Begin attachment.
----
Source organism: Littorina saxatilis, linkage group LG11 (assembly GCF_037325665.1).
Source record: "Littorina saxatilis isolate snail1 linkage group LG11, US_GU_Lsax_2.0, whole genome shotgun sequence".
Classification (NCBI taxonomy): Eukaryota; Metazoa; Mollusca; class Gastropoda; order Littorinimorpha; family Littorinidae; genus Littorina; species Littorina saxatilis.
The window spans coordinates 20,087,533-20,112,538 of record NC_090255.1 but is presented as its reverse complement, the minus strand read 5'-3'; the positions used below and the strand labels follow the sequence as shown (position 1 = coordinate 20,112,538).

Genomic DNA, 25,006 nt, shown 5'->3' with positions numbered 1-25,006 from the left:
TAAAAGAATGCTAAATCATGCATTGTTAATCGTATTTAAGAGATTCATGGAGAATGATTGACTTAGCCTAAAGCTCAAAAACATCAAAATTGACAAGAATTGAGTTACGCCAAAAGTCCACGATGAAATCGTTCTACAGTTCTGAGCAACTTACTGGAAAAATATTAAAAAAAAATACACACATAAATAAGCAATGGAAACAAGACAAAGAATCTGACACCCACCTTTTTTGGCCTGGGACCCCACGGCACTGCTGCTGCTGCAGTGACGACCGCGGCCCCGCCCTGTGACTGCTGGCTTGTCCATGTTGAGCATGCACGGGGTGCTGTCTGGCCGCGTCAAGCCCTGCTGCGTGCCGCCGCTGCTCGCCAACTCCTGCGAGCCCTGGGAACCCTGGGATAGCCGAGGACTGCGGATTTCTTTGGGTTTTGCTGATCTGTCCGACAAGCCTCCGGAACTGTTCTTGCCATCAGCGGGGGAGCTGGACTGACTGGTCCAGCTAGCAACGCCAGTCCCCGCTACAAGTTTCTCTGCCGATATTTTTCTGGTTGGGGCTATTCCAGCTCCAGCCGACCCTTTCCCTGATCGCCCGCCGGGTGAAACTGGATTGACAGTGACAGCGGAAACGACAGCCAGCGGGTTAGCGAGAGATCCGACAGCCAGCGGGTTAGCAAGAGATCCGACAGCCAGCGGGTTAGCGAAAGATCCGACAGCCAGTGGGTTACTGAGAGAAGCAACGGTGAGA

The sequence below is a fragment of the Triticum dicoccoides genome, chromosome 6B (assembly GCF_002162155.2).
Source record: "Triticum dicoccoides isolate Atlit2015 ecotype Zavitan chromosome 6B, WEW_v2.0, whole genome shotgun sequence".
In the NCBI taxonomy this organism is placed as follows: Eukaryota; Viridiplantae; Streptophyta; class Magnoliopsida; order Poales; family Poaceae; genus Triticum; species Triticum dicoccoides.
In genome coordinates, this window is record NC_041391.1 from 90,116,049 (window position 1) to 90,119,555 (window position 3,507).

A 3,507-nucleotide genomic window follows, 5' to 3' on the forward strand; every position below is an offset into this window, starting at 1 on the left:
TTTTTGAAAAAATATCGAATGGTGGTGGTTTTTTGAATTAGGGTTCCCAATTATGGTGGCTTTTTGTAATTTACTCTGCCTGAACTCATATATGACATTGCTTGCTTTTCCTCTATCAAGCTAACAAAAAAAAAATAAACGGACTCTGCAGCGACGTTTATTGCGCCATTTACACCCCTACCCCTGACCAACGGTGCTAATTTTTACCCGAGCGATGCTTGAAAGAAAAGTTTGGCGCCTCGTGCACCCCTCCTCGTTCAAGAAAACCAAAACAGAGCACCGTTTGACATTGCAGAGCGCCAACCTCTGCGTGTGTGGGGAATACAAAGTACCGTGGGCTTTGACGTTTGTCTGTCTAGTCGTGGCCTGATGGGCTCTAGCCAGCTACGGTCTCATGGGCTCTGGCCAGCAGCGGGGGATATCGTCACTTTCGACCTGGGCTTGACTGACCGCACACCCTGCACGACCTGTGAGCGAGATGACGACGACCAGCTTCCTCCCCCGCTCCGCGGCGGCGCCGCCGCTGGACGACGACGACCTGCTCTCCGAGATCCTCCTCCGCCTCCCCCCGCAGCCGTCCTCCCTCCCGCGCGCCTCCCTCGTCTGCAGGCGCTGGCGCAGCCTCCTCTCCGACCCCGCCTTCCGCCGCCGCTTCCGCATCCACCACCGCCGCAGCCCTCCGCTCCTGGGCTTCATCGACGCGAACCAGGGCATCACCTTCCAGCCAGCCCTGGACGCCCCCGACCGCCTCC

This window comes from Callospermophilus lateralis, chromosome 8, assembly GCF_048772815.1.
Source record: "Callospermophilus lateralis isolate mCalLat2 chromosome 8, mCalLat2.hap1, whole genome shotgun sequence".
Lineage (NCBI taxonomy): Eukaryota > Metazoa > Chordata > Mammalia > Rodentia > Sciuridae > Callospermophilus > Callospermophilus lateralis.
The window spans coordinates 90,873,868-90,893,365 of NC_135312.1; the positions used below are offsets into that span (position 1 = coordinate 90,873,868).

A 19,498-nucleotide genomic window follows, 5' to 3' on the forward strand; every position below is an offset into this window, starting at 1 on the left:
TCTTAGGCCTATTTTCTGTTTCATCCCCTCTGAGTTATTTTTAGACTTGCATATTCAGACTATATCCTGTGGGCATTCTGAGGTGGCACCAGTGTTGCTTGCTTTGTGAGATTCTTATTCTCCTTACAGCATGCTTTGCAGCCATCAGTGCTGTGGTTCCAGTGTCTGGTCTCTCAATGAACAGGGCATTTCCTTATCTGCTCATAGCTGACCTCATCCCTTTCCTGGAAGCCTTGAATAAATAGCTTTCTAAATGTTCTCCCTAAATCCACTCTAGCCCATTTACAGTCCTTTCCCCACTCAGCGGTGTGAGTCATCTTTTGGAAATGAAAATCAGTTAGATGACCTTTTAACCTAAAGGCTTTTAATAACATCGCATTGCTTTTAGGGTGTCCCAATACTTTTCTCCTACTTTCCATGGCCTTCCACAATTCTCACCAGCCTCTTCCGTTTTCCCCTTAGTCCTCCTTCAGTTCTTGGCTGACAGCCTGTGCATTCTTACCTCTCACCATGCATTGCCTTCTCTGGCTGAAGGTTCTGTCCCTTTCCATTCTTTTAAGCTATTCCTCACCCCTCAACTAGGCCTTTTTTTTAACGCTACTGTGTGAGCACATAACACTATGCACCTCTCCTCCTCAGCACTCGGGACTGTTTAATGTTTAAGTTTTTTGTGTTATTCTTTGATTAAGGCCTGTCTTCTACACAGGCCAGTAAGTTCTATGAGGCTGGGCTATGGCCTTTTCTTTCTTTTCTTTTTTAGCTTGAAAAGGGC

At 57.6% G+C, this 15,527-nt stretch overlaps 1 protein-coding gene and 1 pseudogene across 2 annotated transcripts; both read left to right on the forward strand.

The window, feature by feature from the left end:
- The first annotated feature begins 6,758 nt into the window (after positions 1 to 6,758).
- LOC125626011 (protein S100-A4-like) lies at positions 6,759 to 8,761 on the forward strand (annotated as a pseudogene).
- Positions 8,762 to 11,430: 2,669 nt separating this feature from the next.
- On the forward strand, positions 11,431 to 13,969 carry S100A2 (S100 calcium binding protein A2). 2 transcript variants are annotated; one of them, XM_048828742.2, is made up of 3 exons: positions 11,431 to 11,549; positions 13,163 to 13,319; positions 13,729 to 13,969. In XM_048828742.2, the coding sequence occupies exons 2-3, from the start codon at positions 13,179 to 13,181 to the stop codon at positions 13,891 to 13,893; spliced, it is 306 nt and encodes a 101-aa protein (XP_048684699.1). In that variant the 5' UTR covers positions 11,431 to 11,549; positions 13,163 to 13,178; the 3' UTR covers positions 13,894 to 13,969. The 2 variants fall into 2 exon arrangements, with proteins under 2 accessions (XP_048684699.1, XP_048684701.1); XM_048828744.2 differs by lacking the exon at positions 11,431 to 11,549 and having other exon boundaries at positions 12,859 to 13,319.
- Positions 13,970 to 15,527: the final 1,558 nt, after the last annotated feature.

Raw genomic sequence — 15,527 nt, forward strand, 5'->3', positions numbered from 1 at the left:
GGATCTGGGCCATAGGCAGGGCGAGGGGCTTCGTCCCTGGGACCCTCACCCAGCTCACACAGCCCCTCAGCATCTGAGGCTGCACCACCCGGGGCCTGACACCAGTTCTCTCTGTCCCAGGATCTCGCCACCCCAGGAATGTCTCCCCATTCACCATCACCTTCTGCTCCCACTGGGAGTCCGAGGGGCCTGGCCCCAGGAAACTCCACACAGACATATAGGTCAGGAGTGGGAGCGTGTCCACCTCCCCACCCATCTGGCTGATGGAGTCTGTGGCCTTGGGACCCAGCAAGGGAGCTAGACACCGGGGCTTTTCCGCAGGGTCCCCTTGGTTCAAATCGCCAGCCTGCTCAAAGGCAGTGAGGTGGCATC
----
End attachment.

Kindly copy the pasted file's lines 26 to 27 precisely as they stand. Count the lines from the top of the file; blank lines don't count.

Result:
Raw genomic sequence — 15,527 nt, forward strand, 5'->3', positions numbered from 1 at the left:
GGATCTGGGCCATAGGCAGGGCGAGGGGCTTCGTCCCTGGGACCCTCACCCAGCTCACACAGCCCCTCAGCATCTGAGGCTGCACCACCCGGGGCCTGACACCAGTTCTCTCTGTCCCAGGATCTCGCCACCCCAGGAATGTCTCCCCATTCACCATCACCTTCTGCTCCCACTGGGAGTCCGAGGGGCCTGGCCCCAGGAAACTCCACACAGACATATAGGTCAGGAGTGGGAGCGTGTCCACCTCCCCACCCATCTGGCTGATGGAGTCTGTGGCCTTGGGACCCAGCAAGGGAGCTAGACACCGGGGCTTTTCCGCAGGGTCCCCTTGGTTCAAATCGCCAGCCTGCTCAAAGGCAGTGAGGTGGCATC